European discovery and exploration of the San Francisco Bay Area began in 1542 and culminated with the mapping of the bay in 1775. Early visitors to the Bay Area were preceded 10,000 to 20,000 years earlier by native people indigenous to the area. These people, later called the Ohlone (a Miwok Indian word meaning "western people"), lived in the coastal area between Point Sur and the San Francisco Bay.
A Spanish colonizing party arrived in 1776 and founded the Presidio, a military base on the northern tip of the peninsula, and Mission Dolores, located in what is now the Mission district. San Francisco (named after Saint Francis of Assisi) did not develop as a city until much later, in 1822, when what is now the downtown area was first settled by William Richardson, an English whaler.
San Francisco remained a small town until the California gold rush of 1849. This resulted in a large growth in population, including considerable immigration. The Chinatown district of the city is still one of the largest in the country. Many businesses started at that time to service the growing population are still present today, notably Levi Strauss clothing, Ghirardelli chocolate, and Wells Fargo bank.
San Francisco lies near the San Andreas fault, a major source of earthquake activity in California. The most serious earthquake to strike San Francisco hit on April 18, 1906. Estimated by modern scientists to have reached 8.25 on the Richter scale, this devasting earthquake and the fires that followed destroyed buildings and killed hundreds of residents (some say thousands actually died).
San Francisco has often been a magnet for America's counterculture. During the 1950s, City Lights Bookstore in the North Beach neighborhood was an important publisher of beatnik literature. During the latter half of the following decade, the 1960s, San Francisco was the center of hippie culture. Thousands of young people poured in the Haight-Ashbury district of the city during the year 1967, which was known as the Summer of Love. At this time, the "San Francisco sound" emerged as an influential force in rock music, with such acts as The Jefferson Airplane and the Grateful Dead achieving international prominence.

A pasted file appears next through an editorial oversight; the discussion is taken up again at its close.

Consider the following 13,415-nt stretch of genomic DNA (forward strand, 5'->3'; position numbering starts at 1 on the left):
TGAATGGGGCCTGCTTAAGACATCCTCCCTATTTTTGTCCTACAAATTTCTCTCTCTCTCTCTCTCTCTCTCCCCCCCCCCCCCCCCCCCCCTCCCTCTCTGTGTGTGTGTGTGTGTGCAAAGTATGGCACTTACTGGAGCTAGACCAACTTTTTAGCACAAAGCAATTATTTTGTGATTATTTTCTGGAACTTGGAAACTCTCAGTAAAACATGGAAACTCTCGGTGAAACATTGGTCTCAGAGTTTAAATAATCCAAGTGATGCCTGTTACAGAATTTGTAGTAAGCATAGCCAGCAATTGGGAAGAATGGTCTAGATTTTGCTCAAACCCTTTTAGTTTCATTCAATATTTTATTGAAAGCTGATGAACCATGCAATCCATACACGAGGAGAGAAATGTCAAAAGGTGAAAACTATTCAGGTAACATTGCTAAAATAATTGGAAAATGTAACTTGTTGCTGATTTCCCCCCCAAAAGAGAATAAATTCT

Later, in the 1970s, large numbers of gays moved to San Francisco's Castro district. Tensions arose in the city over the cultural changes wrought by this migration, and these tensions led to tragedy in 1979 when a conservative member of the Board of Supervisors, Dan White, murdered a gay Supervisor, Harvey Milk and mayor Dan Moscone. Today, the gay population of the city is estimated to be at about 15%, and gays remain an important force in the city's politics.
During the internet boom of the 1990s, large numbers of young entrepeneurs and computer software professionals moved into the city, and changed the economic landscape as once poorer neighborhoods became gentrified. The rising rents forced many people and businesses to leave, and this caused considerable tension in the city's politics. The resulting backlash resulted in a progressive majority winning control of the Board of Supervisors in the 2000 election.
Geography and Climate
San Francisco is famous for its hills, and the streets which run straight and up and down them. The more notable hills in San Francisco are Nob Hill, Russian Hill, and Telegraph Hill, all located in or near downtown. San Francisco is also famous for its cable cars, which were designed to carry residents up those steep hills, and it is still possible today to take a cable car up and down Nob and Russian Hill. San Francisco's cable cars are the only mobile United States National Monument. Atop Telegraph Hill is located a notable landmark, Coit Tower, dedicated to San Francisco's firefighters.
Surrounded on three sides by water, San Francisco's climate is strongly influenced by the cool currents of the Pacific Ocean. The weather is remarkably mild all year round, with a so-called Mediteranean climate characterized by cool, foggy summers and relatively warm winters. Rain in the summer is extremely rare, but winters can often be very rainy. High temperatures in the summer are typically the mid to upper 60s Fahrenheit, while in the summer it virtually never reaches freezing. Occasional offshore flows of air bring hot air into San Francisco during the summer, when temperatures can reach 100 degrees, but this is rare and it usually only lasts a few days, before the region's "natural air conditioning" takes over and cools the city down again.
- North Beach
- The Haight
- The Castro
- The Mission
- The Tenderloin
- Pacific Heights
- The Sunset and Richmond (the Avenues)
- Golden Gate Park
San Francisco is both a city and a county, and is governed by a mayor, who runs the executive branch of the city, and a Board of Supervisors, who are elected to represent 11 districts in the city.
San Francisco is one of the most densely populated cities in the United States. The city is serviced by several public transit systems. MUNI is the city-owned public transit system which operates busses, streetcars, and cable cars. BART (Bay Area Rapid Transit) is the regional transit system, which connects San Francisco with the East Bay and the San Mateo County communities on the San Francisco Peninsula. In addition, a commuter rail service, CalTrain, operates between San Francisco and San Jose.